A.: No, there is a ton of ritual, but most Feris are loath to make it public. If you begin with the basic circle, which is a much-simplified version of one I was given by my second initiators, you can add on and elaborate as you discover new things which excite you. The main thing is to be excited about what you are doing. A rule of thumb I use for myself: if I find that (after a good try) I am incapable of memorizing a ritual or some other work, that means that deep down I don't want to remember it, and I should listen to that feeling and substitute something which does grab me. I don't mean you should indulge in gratuitous importation of bits and pieces from all over the place; you will get a feel for the Feri "taste" and will be able to find other exercises, chants, specific ritual practices, etc. that match that "taste". Sorry to be so vague, but Feri is a very non-linear study. What Victor used to do, according to all the accounts I've heard, was to tell the individual to look at the practices of his/her ancestors. So if an African-American person came to him, he'd give her a lot of things about the African heritage to study. If the person was Jewish, he'd turn him toward the Kabalah, and so on. This was because he felt that Feri is in the blood, literally, and that we should each be looking toward what our ancestors did for clues. Your ancestral heritage might be a good place for you to begin looking.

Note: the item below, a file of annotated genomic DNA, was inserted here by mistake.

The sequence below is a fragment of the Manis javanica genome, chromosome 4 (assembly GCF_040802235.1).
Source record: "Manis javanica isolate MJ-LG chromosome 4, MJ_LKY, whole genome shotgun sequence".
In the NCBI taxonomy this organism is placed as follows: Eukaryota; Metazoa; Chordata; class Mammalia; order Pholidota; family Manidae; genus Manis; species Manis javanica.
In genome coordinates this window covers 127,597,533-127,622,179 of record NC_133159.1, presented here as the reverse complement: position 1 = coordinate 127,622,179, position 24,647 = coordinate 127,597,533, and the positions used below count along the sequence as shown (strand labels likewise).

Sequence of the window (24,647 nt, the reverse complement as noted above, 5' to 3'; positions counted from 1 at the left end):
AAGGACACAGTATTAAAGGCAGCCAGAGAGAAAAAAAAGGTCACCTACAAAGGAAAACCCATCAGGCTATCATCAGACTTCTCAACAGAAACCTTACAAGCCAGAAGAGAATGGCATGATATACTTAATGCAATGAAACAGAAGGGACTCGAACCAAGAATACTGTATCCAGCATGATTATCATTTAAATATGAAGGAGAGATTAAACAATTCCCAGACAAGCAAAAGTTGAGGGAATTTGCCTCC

Festivals are celebrated pretty much as other Wiccan- and Pagan-based trads do. The Andersons themselves only celebrated things like Xmas, Easter, and Samhain, the holidays that made it into the general American secular calendar; but you can feel free to celebrate all or none of the eight wheel-of-the-year holidays. I have attended a Brigid celebration put on by Feris, and the main differences from anyone else's Brigid rite were the particular beginning invocations and endings.